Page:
Shares in BHP fell overnight in Australia and opened down in the UK after criticism by investors of the mining giant’s plan to axe its primary London listing in favour of Sydney.
Asset manager Legal & General yesterday branded the announcement that BHP could leave the London Stock Exchange as “disappointing” and said UK investors could miss out on future growth.
The intervention from L&G follows the announcement by BHP on 17 August that it would unify its corporate structure under its existing Australian parent company.
BHP shares in London fell 1.4% in early trading to 2,325p, while in Sydney shares closed down 7% at AUD 47.7.
“Today’s announcement is very significant – with the likely outcome that BHP leaves UK indices. If this is indeed the case for UK index investors it is our view that losing a company of the calibre of BHP is disappointing,” Nick Stansbury, head of climate solutions at Legal & General Investment Management, said.
“However, BHP’s proposal is supported by a robust and clearly articulated value case with the potential for investors in the UK company to benefit from the possible narrowing of discount to the Australian company.
“It is important UK index investors are able to realise that benefit and we will continue to review the proposal with this in mind.”
BHP is likely to be backed in the move by activist hedge fund Elliott, which owns 4.7pc of the miner and has previously called for the change to happen.
BHP shares in London rose more than 3% yesterday on the news as investors bought UK-listed shares which can trade at a discount to Sydney-listed shares because of a more benign regime of taxing dividends in Australia.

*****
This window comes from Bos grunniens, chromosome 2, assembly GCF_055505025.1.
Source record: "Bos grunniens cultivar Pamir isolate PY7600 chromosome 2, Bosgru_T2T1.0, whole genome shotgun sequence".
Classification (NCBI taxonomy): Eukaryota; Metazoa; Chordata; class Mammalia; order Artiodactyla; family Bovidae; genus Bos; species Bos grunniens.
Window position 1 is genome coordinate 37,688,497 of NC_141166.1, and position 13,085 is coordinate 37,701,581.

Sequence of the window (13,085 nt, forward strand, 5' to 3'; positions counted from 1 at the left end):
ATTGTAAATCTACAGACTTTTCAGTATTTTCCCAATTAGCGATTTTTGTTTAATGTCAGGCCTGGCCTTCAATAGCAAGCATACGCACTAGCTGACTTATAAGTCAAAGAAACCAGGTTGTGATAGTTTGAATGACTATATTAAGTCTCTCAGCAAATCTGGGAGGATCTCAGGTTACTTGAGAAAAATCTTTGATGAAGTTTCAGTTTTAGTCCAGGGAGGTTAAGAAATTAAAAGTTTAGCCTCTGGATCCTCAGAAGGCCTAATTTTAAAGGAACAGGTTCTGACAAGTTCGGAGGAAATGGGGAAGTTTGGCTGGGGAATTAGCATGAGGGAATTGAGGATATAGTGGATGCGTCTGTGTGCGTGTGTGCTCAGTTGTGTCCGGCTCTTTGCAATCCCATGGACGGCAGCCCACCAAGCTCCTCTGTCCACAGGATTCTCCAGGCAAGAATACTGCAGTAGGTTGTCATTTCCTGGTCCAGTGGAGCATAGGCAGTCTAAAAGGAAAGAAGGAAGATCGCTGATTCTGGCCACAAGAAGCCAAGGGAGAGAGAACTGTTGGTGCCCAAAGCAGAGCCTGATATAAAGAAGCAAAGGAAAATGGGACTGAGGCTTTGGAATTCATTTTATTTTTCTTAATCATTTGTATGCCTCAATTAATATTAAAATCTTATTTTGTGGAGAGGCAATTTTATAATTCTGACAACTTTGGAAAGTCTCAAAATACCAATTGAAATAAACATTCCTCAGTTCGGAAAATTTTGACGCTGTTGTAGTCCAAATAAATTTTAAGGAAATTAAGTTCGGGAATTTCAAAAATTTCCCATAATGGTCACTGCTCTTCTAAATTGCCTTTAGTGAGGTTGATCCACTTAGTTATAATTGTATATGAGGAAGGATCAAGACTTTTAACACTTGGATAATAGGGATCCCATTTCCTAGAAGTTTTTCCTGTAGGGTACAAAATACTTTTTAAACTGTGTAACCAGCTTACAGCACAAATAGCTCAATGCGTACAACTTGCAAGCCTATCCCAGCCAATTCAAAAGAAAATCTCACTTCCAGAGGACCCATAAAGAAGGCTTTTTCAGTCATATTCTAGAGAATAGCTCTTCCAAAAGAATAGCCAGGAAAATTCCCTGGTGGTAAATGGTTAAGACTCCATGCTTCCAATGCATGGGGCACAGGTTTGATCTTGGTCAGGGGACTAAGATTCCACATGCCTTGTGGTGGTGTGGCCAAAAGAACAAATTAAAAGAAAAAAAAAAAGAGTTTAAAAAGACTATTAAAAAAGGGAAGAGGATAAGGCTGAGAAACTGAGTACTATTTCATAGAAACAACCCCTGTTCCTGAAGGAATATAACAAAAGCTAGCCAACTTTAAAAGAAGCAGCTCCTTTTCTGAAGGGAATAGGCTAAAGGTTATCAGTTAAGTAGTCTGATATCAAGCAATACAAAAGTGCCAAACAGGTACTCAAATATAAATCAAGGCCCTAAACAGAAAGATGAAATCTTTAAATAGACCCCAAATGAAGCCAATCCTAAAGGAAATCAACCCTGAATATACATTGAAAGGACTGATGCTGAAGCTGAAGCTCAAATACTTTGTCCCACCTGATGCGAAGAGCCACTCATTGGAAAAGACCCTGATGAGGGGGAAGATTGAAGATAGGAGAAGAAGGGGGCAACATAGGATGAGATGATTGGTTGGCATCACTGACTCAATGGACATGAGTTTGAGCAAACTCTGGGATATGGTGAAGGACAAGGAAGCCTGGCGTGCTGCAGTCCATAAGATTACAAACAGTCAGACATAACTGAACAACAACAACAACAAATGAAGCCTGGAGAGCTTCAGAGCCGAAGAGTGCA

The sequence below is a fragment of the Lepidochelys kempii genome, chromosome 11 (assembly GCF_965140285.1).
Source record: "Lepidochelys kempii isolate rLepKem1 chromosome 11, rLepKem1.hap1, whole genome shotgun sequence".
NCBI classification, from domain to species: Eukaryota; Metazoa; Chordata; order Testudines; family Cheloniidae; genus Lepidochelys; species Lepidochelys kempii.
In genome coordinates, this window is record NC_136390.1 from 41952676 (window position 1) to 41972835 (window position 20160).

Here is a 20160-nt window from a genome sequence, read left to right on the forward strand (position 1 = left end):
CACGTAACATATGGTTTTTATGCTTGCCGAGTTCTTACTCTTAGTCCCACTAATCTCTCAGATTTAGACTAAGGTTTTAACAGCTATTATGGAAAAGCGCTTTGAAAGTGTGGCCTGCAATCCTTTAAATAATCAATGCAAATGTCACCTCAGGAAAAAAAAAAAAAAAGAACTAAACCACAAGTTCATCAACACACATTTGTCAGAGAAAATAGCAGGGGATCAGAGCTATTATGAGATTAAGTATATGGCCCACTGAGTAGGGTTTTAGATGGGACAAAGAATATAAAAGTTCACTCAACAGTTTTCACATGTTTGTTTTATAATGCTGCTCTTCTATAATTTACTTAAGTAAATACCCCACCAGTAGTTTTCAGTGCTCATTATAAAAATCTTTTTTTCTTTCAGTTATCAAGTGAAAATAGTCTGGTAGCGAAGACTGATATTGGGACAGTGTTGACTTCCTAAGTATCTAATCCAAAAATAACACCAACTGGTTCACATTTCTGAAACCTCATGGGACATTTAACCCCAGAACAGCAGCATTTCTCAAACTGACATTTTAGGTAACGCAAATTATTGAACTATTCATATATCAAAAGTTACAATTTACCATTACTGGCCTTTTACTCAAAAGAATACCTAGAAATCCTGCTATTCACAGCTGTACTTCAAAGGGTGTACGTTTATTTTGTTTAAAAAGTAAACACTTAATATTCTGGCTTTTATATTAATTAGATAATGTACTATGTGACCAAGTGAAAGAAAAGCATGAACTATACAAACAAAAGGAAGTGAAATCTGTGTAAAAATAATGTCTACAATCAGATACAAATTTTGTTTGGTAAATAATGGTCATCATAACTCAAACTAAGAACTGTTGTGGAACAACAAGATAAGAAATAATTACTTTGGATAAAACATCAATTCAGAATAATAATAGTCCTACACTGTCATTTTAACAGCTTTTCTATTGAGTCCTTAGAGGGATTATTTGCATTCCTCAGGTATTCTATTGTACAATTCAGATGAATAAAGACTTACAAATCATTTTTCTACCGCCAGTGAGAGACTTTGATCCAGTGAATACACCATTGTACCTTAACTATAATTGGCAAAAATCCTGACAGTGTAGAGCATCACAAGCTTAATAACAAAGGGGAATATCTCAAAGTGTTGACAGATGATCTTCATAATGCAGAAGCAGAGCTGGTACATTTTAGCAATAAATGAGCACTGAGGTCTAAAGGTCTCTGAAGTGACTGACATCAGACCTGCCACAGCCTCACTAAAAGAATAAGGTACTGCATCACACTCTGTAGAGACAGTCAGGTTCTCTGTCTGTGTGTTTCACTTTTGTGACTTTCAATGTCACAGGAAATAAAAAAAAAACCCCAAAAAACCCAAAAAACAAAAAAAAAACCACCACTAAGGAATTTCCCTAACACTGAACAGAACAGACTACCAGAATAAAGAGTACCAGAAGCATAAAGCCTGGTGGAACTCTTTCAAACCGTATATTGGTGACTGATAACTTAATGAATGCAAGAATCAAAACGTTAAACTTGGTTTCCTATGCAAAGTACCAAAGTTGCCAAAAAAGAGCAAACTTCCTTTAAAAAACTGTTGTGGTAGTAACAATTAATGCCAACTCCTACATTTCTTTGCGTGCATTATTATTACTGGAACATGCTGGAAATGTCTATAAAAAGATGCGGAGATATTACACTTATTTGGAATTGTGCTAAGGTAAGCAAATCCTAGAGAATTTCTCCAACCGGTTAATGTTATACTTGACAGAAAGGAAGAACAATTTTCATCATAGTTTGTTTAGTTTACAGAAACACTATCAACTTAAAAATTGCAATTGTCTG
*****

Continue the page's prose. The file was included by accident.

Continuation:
BHP said the change — due to be implemented in the first half of 2022 — would result in a corporate structure “that is simpler and more efficient, reduce duplication and streamline our governance and internal processes”.
“Now is the right time to unify BHP’s corporate structure,” said Ken MacKenzie, chair of BHP.
Other investors remained positive on the outlook for the firm, with eyes now turning to whether the City could miss out going forward.
Freetrade senior analyst, Dan Lane says: “If inflation does stick around and the market starts to get nervous at the prospects for high flying US equities, it could be the likes of BHP that benefit.
“The UK market is currently valued lower than all major global regions, mostly because of its exposure to seemingly unexciting sectors like mining. If inflation starts to bite, the firms at the very beginning of the supply chains could start to look a lot more attractive.”
Jamie Maddock, equity research analyst at Quilter Cheviot said business was “looking to transition to the new economy, exiting legacy industries and looking to the future for its returns.”
“BHP will look to continue to take advantage of the global economic reopening and the potential for an increased bout of inflation. This will help in the short-term, but execution on the longer-term strategy will be crucial to keep investors happy.”
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